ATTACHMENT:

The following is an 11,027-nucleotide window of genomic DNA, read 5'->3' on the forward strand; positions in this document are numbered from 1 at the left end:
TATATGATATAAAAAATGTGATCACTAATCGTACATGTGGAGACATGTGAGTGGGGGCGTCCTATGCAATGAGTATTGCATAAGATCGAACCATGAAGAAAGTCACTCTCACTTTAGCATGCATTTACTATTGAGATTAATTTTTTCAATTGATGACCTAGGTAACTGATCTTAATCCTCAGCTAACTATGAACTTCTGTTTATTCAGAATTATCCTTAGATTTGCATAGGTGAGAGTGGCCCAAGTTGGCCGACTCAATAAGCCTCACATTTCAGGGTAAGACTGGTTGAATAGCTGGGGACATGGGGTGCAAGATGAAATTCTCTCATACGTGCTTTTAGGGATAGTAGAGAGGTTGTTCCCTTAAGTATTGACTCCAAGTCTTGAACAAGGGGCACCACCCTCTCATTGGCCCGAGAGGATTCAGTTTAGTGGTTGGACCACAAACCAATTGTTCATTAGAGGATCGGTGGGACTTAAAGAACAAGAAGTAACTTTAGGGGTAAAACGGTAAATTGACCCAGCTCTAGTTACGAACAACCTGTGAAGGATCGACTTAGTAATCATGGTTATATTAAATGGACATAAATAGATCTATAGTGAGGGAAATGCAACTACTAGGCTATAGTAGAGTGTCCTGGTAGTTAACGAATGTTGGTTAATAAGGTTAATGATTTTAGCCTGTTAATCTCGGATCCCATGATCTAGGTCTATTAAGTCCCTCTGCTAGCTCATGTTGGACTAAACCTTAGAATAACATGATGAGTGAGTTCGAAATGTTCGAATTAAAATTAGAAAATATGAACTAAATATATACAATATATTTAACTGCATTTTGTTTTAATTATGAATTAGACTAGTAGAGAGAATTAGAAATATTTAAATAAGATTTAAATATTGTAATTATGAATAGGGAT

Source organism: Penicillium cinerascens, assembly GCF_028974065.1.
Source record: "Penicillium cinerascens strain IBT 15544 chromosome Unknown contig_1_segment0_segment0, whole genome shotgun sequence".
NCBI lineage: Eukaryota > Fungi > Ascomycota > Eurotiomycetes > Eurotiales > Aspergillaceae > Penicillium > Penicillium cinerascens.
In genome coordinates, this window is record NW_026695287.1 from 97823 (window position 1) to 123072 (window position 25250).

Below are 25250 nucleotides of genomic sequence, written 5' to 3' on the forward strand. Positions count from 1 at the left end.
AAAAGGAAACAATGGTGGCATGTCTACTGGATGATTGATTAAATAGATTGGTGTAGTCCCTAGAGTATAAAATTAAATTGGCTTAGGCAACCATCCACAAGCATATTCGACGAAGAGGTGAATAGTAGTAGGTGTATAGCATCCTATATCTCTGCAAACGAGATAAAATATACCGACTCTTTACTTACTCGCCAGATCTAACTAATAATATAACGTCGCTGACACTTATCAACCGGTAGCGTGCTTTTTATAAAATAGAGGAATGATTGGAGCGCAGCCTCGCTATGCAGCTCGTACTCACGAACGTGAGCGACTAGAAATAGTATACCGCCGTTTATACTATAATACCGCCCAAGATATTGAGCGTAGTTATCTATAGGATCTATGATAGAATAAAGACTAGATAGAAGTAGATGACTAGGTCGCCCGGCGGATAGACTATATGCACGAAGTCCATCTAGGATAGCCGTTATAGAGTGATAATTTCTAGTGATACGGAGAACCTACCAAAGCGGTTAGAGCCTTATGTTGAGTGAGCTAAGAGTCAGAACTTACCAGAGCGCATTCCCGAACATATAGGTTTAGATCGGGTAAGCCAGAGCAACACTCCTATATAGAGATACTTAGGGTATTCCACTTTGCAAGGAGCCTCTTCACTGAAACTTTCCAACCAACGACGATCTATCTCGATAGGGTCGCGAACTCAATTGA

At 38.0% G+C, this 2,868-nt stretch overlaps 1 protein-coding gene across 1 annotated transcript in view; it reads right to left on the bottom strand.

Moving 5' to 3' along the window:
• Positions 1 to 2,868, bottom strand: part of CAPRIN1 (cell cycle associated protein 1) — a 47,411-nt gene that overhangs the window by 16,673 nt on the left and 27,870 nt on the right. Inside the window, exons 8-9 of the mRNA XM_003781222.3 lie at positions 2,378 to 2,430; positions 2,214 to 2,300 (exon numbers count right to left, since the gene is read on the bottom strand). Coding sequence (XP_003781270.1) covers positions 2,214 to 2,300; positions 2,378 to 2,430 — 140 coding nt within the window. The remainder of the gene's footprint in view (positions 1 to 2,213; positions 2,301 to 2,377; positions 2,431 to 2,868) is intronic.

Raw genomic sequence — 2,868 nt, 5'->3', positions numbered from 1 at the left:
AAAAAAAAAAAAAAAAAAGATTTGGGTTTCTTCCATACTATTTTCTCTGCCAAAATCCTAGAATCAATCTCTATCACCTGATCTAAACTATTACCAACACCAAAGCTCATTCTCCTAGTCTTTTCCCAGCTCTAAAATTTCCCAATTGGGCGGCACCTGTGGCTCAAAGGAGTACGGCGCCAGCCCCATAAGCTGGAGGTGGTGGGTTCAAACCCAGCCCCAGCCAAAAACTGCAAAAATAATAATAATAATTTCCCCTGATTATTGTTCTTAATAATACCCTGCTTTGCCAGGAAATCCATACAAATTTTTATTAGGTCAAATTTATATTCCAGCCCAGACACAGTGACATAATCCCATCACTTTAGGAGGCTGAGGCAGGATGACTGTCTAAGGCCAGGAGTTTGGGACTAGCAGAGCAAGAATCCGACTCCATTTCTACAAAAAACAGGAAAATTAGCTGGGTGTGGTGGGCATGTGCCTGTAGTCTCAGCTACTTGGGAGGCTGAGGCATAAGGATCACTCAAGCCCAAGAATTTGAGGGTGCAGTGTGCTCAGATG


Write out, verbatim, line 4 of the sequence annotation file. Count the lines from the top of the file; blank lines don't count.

Source record: "Penicillium cinerascens strain IBT 15544 chromosome Unknown contig_1_segment0_segment0, whole genome shotgun sequence".